School of Medicine
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Associate Professor of Neurosurgery
Current Research and Scholarly Interests The lab?s primary research interest is to understand how specific neuronal circuits are established. We use mouse genetics, combinatorial immunochemical labeling and high-resolution laser scanning microscopy to identify, manipulate, and quantitatively analyze synaptic contacts within the complex neuronal milieu of the spinal cord and the enteric nervous system.
Associate Professor of Chemistry and Senior Fellow at the Precourt Institute for Energy
Bio Associate Professor of Chemistry Matthew Kanan develops new catalysts and chemical reactions for applications in renewable energy conversion and CO2 utilization. His group at Stanford University has recently developed a novel method to create plastic from carbon dioxide and inedible plant material rather than petroleum products, and pioneered the study of ?defect-rich? heterogeneous electro-catalysts for converting carbon dioxide and carbon monoxide to liquid fuel.
Matthew Kanan completed undergraduate study in chemistry at Rice University (B.A. 2000 Summa Cum Laude, Phi Beta Kappa). During doctoral research in organic chemistry at Harvard University (Ph.D. 2005), he developed a novel method for using DNA to discover new chemical reactions. He then moved into inorganic chemistry for his postdoctoral studies as a National Institutes of Health Postdoctoral Research Fellow at the Massachusetts Institute of Technology, where he discovered a water oxidation catalyst that operates in neutral water. He joined the Stanford Chemistry Department faculty in 2009 to continue research into energy-related catalysis and reactions. His research and teaching have already been recognized in selection as one of Chemistry & Engineering News? first annual Talented 12, the Camille Dreyfus Teacher-Scholar Award, Eli Lilly New Faculty Award, and recognition as a Camille and Henry Dreyfus Environmental Mentor, among other honors.
The Kanan Lab addresses fundamental challenges in catalysis and synthesis with an emphasis on enabling new technologies for scalable CO2 utilization. The interdisciplinary effort spans organic synthesis, materials chemistry and electrochemistry.
One of the greatest challenges of the 21st century is to transition to an energy economy with ultra-low greenhouse gas emissions without compromising quality of life for a growing population. The Kanan Lab aims to help enable this transition by developing catalysts and chemical reactions that recycle CO2 into fuels and commodity chemicals using renewable energy sources. To be implemented on a substantial scale, these methods must ultimately be competitive with fossil fuels and petrochemicals. With this requirement in mind, the group focuses on the fundamental chemical challenge of making carbon?carbon (C?C) bonds because multi-carbon compounds have higher energy density, greater value, and more diverse applications that one-carbon compounds. Both electrochemical and chemical methods are being pursued. For electrochemical conversion, the group studies how defects known as grain boundaries can be exploited to improve CO2/CO electro-reduction catalysis. Recent work has unveiled quantitative correlations between grain boundaries and catalytic activity, establishing a new design principle for electrocatalysis, and developed grain boundary-rich copper catalysts with unparalleled activity for converting carbon monoxide to liquid fuel. For chemical CO2 conversion, the group is developing C?H carboxylation and CO2 hydrogenation reactions that are promoted by simple carbonate salts. These reactions provide a way to make C?C bonds between un-activated substrates and CO2 without resorting to energy-intensive and hazardous reagents. Among numerous applications, carbonate-promoted carboxylation enables the synthesis of a monomer used to make polyester plastic from CO2 and a feedstock derived from agricultural waste.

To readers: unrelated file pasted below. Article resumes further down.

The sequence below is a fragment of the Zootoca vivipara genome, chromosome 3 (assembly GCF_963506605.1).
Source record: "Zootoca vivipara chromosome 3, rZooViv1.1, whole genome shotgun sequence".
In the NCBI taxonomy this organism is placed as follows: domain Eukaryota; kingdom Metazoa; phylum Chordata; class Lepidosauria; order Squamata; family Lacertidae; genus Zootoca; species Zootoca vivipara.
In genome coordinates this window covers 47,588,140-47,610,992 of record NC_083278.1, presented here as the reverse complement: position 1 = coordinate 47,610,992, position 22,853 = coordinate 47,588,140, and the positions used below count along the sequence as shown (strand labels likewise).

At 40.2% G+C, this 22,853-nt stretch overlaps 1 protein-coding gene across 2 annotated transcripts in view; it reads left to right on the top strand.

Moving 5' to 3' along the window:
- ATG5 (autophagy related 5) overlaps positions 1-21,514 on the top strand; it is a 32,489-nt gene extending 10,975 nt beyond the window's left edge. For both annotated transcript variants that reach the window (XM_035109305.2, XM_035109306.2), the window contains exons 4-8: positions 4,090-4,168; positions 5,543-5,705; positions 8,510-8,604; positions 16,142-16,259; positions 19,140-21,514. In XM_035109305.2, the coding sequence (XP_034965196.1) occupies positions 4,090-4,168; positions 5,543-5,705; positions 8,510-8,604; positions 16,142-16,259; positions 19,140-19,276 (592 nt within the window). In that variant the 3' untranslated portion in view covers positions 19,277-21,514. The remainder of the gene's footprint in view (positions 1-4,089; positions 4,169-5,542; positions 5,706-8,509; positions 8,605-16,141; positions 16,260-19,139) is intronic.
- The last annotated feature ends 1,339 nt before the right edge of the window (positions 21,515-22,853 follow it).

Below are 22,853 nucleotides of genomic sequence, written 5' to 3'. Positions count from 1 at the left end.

In addition to CO2 chemistry, the Kanan group is pursuing new strategies to control selectivity in molecular catalysis for fine chemical synthesis. Of particular interest in the use of electrostatic interactions to discriminate between competing reaction pathways based on their charge distributions. This effort uses ion pairing or interfaces to control the local electrostatic environment in which a reaction takes place. The group has recently shown that local electric fields can control regioselectivity in isomerization reactions catalyzed by gold complexes.
Clinical Professor, Pediatrics - Adolescent Medicine
Current Research and Scholarly Interests Access to health care services for adolescents.
Mental Health Financing.
Assistant Professor (Research) of Cardiothoracic Surgery
Current Research and Scholarly Interests The Karakikes Lab aims to uncover fundamental new insights into the molecular mechanisms and functional consequences of pathogenic mutations associated with familial cardiovascular diseases.
Clinical Associate Professor, Psychiatry and Behavioral Sciences - Stanford Center for Sleep Sciences and Medicine
Bio I am a physician scientist in the field of sleep medicine in aging and brain function. Using combined polysomnogram and novel neuroimaging technology, I aim to identify potential sleep biomarkers to investigate the mechanism of progression from normal aging to Mild Cognitive Impairment (MCI) or dementia. I also investigate the impact of sleep on cognitive/affective function or behavior abnormality in various neurodevelopmental and neurodegenerative disorders.
Mark A. Kay, M.D., Ph.D.
Dennis Farrey Family Professor in Pediatrics, and Professor of Genetics
Current Research and Scholarly Interests Mark A. Kay, M.D., Ph.D. Director of the Program in Human Gene Therapy and Professor in the Departments of Pediatrics and Genetics. Respected worldwide for his work in gene therapy for hemophilia, Dr. Kay and his laboratory focus on establishing the scientific principles and developing the technologies needed for achieving persistent and therapeutic levels of gene expression in vivo. The major disease models are hemophilia, hepatitis C, and hepatitis B viral infections.